Monday, March 13, 2006

A Couple Busy Months

January and February were busy months for me. Writing a grant for the El Dorado Western Railway Foundation started the process in early January. February and early March were dedicated to editing my last issue of the International Dutch Oven Society's Dutch Oven News.

The event that had the greatest impact on me is is a new job. After 12 years at the same desk, I've changed careers. I've worked in large institutional kitchens for the most of the past 35 years. I now evaluate the budget for a large government program.

On February 1, I boarded the commuter bus for the first time in 20 years and headed to downtown Sacramento. I've had long commutes before. But this is the first time since my college days that I'm able to relax during the commute.

Working on the grant application for the California Cultural and Historic Endowment. I'm in the research room of the El Dorado County Historical Museum.

The bus gives me plenty of time to read, write and sleep. Reclining seats with headrests allow for plenty of relaxation. I use the time to search the scriptures, read railroad books and design a newsletter for the railroad.

Long hours on the road leave little time for cooking. For the first few weeks in February, I left home before sunrise. And the sun set long before six. Most home meals are simple and we've been eating out too much -- it's just too hard on the pocket book!

Grant writing -- a new adventure
Last January, I wrote a grant to fund with the president and vice-president of the railroad. Our goal is to acquire funding to bring the boiler of the Diamond & Caldor No. 4 Shay locomotive up to federal standards. We dedicated some 75 hours to the project.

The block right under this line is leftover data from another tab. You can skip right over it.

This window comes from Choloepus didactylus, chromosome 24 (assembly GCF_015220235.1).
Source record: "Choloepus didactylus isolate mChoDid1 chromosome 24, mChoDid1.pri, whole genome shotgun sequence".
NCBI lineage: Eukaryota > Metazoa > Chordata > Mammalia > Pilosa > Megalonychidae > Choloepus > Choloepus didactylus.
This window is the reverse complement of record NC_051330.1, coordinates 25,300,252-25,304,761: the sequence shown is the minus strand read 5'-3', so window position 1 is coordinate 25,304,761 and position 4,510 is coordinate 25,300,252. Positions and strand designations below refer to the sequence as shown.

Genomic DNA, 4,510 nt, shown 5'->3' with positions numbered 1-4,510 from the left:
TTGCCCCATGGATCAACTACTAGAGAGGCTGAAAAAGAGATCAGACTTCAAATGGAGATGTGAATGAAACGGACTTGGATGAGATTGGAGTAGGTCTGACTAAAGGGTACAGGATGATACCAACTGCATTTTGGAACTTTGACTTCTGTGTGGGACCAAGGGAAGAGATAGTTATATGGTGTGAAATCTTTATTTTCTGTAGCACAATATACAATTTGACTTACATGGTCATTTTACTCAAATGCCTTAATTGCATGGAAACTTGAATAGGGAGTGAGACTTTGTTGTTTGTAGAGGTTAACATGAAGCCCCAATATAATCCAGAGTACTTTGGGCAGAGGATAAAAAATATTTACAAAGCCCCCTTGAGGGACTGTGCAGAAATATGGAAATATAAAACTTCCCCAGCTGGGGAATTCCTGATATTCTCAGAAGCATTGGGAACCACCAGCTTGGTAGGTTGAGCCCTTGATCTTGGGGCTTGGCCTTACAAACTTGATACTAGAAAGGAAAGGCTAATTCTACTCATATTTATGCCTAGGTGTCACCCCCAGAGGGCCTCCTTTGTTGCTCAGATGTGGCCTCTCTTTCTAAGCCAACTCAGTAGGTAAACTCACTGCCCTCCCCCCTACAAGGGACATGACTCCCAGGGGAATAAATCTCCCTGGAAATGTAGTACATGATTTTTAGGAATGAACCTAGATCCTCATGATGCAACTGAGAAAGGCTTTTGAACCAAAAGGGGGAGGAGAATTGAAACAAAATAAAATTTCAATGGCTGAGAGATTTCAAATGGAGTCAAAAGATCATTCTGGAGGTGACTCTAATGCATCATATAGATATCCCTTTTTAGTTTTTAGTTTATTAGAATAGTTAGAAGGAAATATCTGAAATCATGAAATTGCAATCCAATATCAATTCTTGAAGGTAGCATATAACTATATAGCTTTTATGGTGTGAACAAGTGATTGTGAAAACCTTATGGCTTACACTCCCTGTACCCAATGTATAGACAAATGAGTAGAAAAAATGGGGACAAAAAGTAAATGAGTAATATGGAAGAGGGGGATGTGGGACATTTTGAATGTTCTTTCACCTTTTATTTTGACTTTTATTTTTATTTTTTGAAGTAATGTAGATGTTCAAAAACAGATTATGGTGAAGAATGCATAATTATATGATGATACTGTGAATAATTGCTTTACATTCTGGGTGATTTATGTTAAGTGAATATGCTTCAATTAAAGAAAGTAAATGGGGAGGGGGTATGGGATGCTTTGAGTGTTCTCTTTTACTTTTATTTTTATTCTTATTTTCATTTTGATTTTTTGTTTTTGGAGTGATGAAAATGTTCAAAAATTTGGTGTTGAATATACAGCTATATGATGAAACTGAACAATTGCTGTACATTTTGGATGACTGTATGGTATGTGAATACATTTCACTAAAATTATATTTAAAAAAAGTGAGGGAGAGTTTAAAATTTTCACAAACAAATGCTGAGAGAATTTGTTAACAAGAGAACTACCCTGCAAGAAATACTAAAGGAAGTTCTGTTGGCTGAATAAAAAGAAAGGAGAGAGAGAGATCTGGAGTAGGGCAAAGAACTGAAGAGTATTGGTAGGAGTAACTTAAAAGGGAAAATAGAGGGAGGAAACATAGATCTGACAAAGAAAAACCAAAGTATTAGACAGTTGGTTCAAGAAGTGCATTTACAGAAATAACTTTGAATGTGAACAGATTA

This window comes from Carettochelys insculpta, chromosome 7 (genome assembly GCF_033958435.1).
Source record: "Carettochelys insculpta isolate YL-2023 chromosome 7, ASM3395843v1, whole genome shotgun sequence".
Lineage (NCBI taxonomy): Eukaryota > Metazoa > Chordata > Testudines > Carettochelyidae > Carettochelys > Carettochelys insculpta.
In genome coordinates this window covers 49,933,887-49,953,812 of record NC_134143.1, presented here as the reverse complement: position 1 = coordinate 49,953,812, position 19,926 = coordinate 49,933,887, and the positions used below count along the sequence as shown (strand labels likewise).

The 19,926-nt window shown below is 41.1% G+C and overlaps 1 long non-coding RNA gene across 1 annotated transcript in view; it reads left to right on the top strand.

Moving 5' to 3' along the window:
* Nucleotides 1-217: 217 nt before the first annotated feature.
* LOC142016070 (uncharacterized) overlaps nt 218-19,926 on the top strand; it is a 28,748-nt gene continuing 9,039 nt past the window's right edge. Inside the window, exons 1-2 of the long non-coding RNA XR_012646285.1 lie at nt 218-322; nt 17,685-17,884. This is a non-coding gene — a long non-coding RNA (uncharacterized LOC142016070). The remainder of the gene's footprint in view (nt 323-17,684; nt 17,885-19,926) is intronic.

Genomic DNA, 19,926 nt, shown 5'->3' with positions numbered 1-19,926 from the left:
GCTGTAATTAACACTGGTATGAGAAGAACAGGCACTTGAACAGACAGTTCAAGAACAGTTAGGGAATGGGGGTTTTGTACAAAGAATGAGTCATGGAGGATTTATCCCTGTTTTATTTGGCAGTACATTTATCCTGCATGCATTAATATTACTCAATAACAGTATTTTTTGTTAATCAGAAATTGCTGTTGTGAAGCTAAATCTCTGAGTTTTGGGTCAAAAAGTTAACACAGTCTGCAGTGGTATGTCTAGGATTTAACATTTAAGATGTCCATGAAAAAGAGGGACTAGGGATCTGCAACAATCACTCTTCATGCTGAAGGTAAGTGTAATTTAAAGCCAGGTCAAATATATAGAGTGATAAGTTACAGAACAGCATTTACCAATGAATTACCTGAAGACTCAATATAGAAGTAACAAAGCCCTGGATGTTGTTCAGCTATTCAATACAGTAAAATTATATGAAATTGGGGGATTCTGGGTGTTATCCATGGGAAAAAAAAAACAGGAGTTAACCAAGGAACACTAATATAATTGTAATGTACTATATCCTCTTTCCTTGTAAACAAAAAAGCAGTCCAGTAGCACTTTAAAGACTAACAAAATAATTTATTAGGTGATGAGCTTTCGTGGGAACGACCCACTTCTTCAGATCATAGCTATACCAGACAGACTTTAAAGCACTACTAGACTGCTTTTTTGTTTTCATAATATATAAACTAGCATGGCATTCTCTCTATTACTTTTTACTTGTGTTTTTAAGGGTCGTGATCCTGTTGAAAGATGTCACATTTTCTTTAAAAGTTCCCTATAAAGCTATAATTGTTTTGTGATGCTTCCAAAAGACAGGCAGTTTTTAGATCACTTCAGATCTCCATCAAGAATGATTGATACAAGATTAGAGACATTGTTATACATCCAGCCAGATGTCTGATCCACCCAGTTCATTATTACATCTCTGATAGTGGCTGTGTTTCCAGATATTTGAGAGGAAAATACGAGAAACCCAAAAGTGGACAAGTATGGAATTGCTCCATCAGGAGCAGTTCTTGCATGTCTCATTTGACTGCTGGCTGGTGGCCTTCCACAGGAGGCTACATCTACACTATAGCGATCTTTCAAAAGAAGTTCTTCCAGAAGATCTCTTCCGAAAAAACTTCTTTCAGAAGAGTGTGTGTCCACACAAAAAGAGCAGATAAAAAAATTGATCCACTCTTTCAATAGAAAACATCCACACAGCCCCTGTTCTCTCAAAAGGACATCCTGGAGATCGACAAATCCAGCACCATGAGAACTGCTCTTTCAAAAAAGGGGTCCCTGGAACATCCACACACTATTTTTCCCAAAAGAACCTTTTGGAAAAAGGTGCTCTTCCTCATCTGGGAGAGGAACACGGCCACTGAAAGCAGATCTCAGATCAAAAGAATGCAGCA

Now that tourist railroads fall under the watchful eye of the Federal Railroad Administration, we must recertify the boiler -- this time to a higher standard than those of California. Our 1997 certificate to operate the boiler (a "pressure vessel unit") doesn't meet federal standards.

There's still time for cooking. Only now the venue has changed to the engine house.

Our hope is that the grant will supply critical funding to acquire the certificate. Skilled volunteers will perform most of the in-kind work. We'll use the dollars to purchase services and supplies that the Foundation can't provide.

With any grant, you must find the balance between writing to your audience -- those who read the applications and give the thumbs up or down -- and describing our needs. We were pleased to read that round-one grants from the California Cultural and Historical Endowment were awarded to 33 California orgnaiztions. Among them: the Bay Area Electric Railroad railroad and five museums.

Now comes the waiting game. We won't hear if we made the first cut until this spring. And the final decision won't be published until this summer. More to come.

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